We’re a bit in the weeds, I guess, just doing our thing, and [with Welltower] you’ve got really this eye in the sky. They can see what things are happening, and that’s helpful information for the people on the ground.

[00:41:45] Tim: You mentioned Welltower’s vision and I know part of that vision has been finding novel ways to integrate health care into senior living. There are various ways Welltower is trying to do that. They’ve got a partnership with CareMore, for example, to create onsite clinics. They’ve got health system partnerships, too, where residents of senior living communities might go to a senior-focused clinic in the area.

What are you thinking about in terms of health care and enabling access or providing some health care for residents given that, I think, historically, at least you’ve been pretty low acuity?

[00:42:31] Arun: Well, that’s another area that’s an area we want to get better in. We have had conversations with Welltower about what they’re doing and obviously, there’s a lot of thought that’s gone into that that we can benefit from. I’m excited about that as well.

[00:43:12] Tim: No imminent plans you can share to-do on-site clinics or anything like that?

[00:43:20] Arun: If I had something that was fully baked like that, I’d share it. Look, I think it’s exciting, all of the things that are happening, and frankly, what we’re talking about in four months will be different than what we’re talking about now. Some of this, internally, we haven’t gotten there in all of these things yet, but that’s the fun part.

[00:43:49] Tim: I need to bring up staffing, which along with COVID is the big challenge hovering over the industry right now, at least based on the conversations I’ve been having. How has recruitment and retention been going and any initiatives that are underway to try to meet the workforce challenges?

[00:44:22] Arun: We don’t have any magic bullets here. We’re not developing any robots in-house or anything. I guess Uber, all of a sudden [could decide] to do self-driving cars … there aren’t any self-driving senior living communities yet.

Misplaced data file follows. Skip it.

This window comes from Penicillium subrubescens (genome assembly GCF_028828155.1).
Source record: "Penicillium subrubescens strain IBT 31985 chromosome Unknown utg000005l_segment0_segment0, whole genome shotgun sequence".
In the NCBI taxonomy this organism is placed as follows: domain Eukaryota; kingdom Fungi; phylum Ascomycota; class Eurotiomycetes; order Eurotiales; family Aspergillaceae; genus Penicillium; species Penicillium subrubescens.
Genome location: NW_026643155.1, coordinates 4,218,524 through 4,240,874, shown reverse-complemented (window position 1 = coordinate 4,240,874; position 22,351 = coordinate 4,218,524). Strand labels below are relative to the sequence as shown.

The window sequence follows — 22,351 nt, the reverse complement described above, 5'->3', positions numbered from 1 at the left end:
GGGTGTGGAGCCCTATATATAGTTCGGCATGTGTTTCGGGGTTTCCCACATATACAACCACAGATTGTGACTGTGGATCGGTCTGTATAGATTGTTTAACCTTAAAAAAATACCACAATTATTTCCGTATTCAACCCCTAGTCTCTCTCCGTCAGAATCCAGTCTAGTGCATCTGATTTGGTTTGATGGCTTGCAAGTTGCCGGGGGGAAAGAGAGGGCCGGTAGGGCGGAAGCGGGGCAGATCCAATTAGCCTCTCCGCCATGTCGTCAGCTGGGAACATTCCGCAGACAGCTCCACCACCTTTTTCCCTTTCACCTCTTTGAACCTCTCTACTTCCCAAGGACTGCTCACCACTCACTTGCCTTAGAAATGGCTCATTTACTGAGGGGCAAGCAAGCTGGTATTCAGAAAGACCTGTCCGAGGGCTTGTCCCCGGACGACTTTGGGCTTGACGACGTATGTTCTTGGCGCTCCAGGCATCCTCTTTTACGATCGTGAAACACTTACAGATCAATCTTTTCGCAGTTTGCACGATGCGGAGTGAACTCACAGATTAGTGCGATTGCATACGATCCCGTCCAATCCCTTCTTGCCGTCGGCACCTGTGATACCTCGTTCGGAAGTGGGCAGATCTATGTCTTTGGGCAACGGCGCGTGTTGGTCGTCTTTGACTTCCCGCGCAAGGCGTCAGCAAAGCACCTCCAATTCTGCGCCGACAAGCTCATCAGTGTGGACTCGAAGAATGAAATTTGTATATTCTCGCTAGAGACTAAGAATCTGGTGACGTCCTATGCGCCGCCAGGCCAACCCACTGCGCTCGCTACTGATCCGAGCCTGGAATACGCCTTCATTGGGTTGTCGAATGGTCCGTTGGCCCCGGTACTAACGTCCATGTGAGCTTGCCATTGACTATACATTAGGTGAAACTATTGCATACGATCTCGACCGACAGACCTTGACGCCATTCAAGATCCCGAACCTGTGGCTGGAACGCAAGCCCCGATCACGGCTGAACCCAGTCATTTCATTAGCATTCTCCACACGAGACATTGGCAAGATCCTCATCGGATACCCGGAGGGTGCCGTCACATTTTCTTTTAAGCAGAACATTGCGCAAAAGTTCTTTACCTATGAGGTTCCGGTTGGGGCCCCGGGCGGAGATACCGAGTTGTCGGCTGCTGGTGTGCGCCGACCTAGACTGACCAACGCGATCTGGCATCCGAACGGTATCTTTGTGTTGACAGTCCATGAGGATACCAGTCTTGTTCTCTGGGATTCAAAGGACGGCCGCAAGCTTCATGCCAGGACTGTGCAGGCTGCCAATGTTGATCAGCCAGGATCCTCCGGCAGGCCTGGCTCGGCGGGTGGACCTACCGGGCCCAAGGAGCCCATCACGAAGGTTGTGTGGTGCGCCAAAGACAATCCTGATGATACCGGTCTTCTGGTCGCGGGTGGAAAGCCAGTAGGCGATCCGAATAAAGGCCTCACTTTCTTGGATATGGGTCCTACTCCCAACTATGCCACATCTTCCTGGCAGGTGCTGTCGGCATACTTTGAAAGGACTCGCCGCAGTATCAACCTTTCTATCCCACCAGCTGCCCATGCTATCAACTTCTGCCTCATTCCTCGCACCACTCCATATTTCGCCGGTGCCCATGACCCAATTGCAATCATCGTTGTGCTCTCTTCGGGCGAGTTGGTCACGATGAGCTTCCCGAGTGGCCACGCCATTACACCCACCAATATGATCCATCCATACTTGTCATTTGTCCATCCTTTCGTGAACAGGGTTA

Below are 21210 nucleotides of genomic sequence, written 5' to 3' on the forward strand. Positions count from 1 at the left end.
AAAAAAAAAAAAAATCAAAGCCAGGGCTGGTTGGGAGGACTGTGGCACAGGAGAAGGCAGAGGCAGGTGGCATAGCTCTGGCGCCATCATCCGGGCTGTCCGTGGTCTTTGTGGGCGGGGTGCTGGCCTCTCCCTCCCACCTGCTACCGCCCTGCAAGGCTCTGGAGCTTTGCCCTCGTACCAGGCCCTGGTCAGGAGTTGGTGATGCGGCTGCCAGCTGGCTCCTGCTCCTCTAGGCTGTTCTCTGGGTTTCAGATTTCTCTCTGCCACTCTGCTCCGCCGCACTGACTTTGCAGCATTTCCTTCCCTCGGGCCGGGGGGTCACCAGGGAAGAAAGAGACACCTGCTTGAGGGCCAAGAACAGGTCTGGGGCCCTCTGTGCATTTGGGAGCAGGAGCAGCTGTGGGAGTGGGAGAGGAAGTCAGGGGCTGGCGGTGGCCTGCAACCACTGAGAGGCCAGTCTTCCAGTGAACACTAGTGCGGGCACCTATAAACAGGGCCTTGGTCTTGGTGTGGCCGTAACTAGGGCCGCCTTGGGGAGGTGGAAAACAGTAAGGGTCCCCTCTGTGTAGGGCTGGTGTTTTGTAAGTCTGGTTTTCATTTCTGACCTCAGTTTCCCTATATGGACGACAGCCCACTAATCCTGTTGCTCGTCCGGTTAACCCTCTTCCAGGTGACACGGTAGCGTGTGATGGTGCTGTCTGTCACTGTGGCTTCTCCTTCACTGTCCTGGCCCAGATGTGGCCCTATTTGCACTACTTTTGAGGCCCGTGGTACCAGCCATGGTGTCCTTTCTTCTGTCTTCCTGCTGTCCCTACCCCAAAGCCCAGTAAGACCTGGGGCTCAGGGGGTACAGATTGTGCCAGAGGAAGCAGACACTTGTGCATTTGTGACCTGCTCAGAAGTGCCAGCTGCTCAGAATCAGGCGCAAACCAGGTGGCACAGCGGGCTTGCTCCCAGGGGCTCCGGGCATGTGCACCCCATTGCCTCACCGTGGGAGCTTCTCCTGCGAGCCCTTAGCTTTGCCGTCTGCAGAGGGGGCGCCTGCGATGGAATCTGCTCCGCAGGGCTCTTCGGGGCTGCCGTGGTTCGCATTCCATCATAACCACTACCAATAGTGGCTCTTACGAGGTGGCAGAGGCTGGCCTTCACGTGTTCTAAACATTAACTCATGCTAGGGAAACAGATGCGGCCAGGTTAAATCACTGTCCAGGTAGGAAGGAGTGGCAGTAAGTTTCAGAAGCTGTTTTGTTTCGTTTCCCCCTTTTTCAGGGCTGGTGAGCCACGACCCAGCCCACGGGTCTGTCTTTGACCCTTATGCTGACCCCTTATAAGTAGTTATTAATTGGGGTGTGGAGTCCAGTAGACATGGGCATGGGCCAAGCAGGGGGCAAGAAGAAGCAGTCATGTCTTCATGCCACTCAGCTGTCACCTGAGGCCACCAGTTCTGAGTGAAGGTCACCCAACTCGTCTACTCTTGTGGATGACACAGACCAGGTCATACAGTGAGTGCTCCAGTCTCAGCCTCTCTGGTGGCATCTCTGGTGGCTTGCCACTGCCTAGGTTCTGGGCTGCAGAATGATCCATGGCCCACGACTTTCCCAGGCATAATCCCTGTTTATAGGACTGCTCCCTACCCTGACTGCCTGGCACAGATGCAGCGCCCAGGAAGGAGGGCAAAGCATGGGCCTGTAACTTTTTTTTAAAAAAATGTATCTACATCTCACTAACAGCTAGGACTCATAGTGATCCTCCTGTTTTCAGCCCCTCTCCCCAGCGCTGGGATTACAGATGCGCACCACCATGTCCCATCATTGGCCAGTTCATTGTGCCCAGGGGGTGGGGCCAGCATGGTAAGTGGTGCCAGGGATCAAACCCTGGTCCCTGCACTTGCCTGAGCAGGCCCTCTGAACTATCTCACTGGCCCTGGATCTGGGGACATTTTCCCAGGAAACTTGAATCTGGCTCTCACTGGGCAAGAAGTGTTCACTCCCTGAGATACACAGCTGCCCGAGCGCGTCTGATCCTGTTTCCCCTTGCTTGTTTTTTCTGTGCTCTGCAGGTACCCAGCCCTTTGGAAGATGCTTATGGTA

Two things that we try to do. One is create a great work environment.

I know it sounds, well, I don’t know how that sounds to people, but I think when we think about the community, the design, the community, the vibe — here’s the thing. If you have happy residents, you have happy staff.

And so what we found, and I think some of this is because of our strategy, and the model is, when you have strong relationships between the residents themselves, the staff are the ones that benefit.

I think what that means for us is, and I think what we’ve experienced is, our employee turnover has actually been very low. We keep people.

Then the other thing we try to do is think outside the box on staffing. Like our dining program, for example, the delivery model is more of a banquet-style model, you have your lunch and you’re not ordering off a menu with 50 items. All of these things, obviously it takes people to do this stuff. There are ways, I think, just on the operations side, we can be thoughtful, but obviously, we face the same challenges that everyone else does.

[00:46:49] Tim: You said turnover is low, do you have a number you can share?

[00:46:58] Arun: It’s less than 10%.

[00:47:01] Tim: Wow. That is low. In senior living, some people have 60% turnover, so 30% could be considered low. I’m curious, given that Priya, on the resident side, does appeal to Indian immigrants, does that have any carryover into who staffs the communities? Do you draw from the Indian immigrant community or is it totally separate?

[00:47:39] Arun: No, we have a diverse workforce, and I think it’s really who’s good at what they do.

Certainly, there’s so many elements to that that go beyond, that are more important elements than someone’s ethnicity, certainly. Cultural curiosity, I think that’s something that needs to be there, and just respect and some of those things, but I think we actually embrace a challenge of doing it that way, because I think it sends a message about what we’re all about.

[00:48:41] Tim: I don’t think I asked you this earlier, although I meant to, I think that the communities in development are a little larger than the ones that you have operational, is that right?

[00:48:52] Arun: Right.

[00:48:53] Tim: What’s the unit count comparison there?

[00:48:57] Arun: Of our existing communities, the largest is 122 units. The new ones are on the low-end, 150. We’re in that 150 to 180 range.

[00:49:14] Tim: Going to the independent living model, you needed the scale to support that?